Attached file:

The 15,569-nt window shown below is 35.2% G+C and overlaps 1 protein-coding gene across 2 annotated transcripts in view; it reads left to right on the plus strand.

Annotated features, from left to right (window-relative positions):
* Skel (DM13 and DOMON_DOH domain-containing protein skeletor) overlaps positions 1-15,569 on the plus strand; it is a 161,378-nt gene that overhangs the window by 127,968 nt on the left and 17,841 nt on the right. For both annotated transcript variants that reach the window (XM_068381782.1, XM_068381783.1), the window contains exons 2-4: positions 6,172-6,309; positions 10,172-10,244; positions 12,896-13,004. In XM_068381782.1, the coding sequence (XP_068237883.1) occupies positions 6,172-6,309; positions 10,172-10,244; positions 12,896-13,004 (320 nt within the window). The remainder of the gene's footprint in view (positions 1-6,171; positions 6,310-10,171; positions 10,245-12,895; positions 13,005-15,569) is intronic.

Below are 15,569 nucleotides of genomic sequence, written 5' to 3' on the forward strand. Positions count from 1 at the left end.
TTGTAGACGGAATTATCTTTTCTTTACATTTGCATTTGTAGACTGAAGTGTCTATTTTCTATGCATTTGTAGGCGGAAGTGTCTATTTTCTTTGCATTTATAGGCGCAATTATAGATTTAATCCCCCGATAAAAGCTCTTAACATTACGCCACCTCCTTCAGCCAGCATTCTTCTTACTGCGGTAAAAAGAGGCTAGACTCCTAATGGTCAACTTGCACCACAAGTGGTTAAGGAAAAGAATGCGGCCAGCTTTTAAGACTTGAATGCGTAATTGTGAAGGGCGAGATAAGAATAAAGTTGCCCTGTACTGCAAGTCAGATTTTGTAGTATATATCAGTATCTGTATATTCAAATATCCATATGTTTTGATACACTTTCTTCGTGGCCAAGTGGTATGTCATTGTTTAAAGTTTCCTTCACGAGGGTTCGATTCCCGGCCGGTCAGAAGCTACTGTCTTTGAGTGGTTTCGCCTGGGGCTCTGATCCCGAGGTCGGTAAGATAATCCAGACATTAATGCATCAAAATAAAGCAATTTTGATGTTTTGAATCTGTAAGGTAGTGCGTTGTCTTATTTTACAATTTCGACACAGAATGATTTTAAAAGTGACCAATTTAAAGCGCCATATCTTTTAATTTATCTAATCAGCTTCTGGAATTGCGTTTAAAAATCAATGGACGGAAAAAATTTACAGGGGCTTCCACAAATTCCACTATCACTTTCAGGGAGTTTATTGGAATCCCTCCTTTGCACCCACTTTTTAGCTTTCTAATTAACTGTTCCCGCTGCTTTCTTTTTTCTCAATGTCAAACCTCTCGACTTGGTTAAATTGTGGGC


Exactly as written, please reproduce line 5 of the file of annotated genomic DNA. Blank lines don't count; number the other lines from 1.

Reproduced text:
TTGTAGACGGAATTATCTTTTCTTTACATTTGCATTTGTAGACTGAAGTGTCTATTTTCTATGCATTTGTAGGCGGAAGTGTCTATTTTCTTTGCATTTATAGGCGCAATTATAGATTTAATCCCCCGATAAAAGCTCTTAACATTACGCCACCTCCTTCAGCCAGCATTCTTCTTACTGCGGTAAAAAGAGGCTAGACTCCTAATGGTCAACTTGCACCACAAGTGGTTAAGGAAAAGAATGCGGCCAGCTTTTAAGACTTGAATGCGTAATTGTGAAGGGCGAGATAAGAATAAAGTTGCCCTGTACTGCAAGTCAGATTTTGTAGTATATATCAGTATCTGTATATTCAAATATCCATATGTTTTGATACACTTTCTTCGTGGCCAAGTGGTATGTCATTGTTTAAAGTTTCCTTCACGAGGGTTCGATTCCCGGCCGGTCAGAAGCTACTGTCTTTGAGTGGTTTCGCCTGGGGCTCTGATCCCGAGGTCGGTAAGATAATCCAGACATTAATGCATCAAAATAAAGCAATTTTGATGTTTTGAATCTGTAAGGTAGTGCGTTGTCTTATTTTACAATTTCGACACAGAATGATTTTAAAAGTGACCAATTTAAAGCGCCATATCTTTTAATTTATCTAATCAGCTTCTGGAATTGCGTTTAAAAATCAATGGACGGAAAAAATTTACAGGGGCTTCCACAAATTCCACTATCACTTTCAGGGAGTTTATTGGAATCCCTCCTTTGCACCCACTTTTTAGCTTTCTAATTAACTGTTCCCGCTGCTTTCTTTTTTCTCAATGTCAAACCTCTCGACTTGGTTAAATTGTGGGC